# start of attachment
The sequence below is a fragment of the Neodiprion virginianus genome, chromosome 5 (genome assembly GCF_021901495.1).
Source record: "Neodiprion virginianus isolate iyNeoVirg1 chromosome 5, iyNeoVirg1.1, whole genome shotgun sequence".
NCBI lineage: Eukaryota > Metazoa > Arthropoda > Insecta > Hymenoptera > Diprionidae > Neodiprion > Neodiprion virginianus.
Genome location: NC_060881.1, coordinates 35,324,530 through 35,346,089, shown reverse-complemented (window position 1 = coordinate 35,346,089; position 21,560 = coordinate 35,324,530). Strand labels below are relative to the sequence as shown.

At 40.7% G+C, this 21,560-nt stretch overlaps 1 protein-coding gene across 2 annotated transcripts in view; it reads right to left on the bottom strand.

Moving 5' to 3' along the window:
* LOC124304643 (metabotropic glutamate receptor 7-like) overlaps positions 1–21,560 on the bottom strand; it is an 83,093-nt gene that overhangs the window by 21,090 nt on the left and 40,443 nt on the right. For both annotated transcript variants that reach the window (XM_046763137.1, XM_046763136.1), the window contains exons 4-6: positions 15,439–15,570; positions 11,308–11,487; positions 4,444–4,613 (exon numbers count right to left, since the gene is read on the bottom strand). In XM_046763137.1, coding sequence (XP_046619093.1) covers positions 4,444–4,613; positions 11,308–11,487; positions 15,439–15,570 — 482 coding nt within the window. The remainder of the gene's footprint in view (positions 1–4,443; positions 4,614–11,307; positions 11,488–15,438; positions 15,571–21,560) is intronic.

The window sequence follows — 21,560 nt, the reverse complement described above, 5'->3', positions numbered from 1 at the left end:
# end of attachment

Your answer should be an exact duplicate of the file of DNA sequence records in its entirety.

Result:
The sequence below is a fragment of the Neodiprion virginianus genome, chromosome 5 (genome assembly GCF_021901495.1).
Source record: "Neodiprion virginianus isolate iyNeoVirg1 chromosome 5, iyNeoVirg1.1, whole genome shotgun sequence".
NCBI lineage: Eukaryota > Metazoa > Arthropoda > Insecta > Hymenoptera > Diprionidae > Neodiprion > Neodiprion virginianus.
Genome location: NC_060881.1, coordinates 35,324,530 through 35,346,089, shown reverse-complemented (window position 1 = coordinate 35,346,089; position 21,560 = coordinate 35,324,530). Strand labels below are relative to the sequence as shown.

At 40.7% G+C, this 21,560-nt stretch overlaps 1 protein-coding gene across 2 annotated transcripts in view; it reads right to left on the bottom strand.

Moving 5' to 3' along the window:
* LOC124304643 (metabotropic glutamate receptor 7-like) overlaps positions 1–21,560 on the bottom strand; it is an 83,093-nt gene that overhangs the window by 21,090 nt on the left and 40,443 nt on the right. For both annotated transcript variants that reach the window (XM_046763137.1, XM_046763136.1), the window contains exons 4-6: positions 15,439–15,570; positions 11,308–11,487; positions 4,444–4,613 (exon numbers count right to left, since the gene is read on the bottom strand). In XM_046763137.1, coding sequence (XP_046619093.1) covers positions 4,444–4,613; positions 11,308–11,487; positions 15,439–15,570 — 482 coding nt within the window. The remainder of the gene's footprint in view (positions 1–4,443; positions 4,614–11,307; positions 11,488–15,438; positions 15,571–21,560) is intronic.

The window sequence follows — 21,560 nt, the reverse complement described above, 5'->3', positions numbered from 1 at the left end: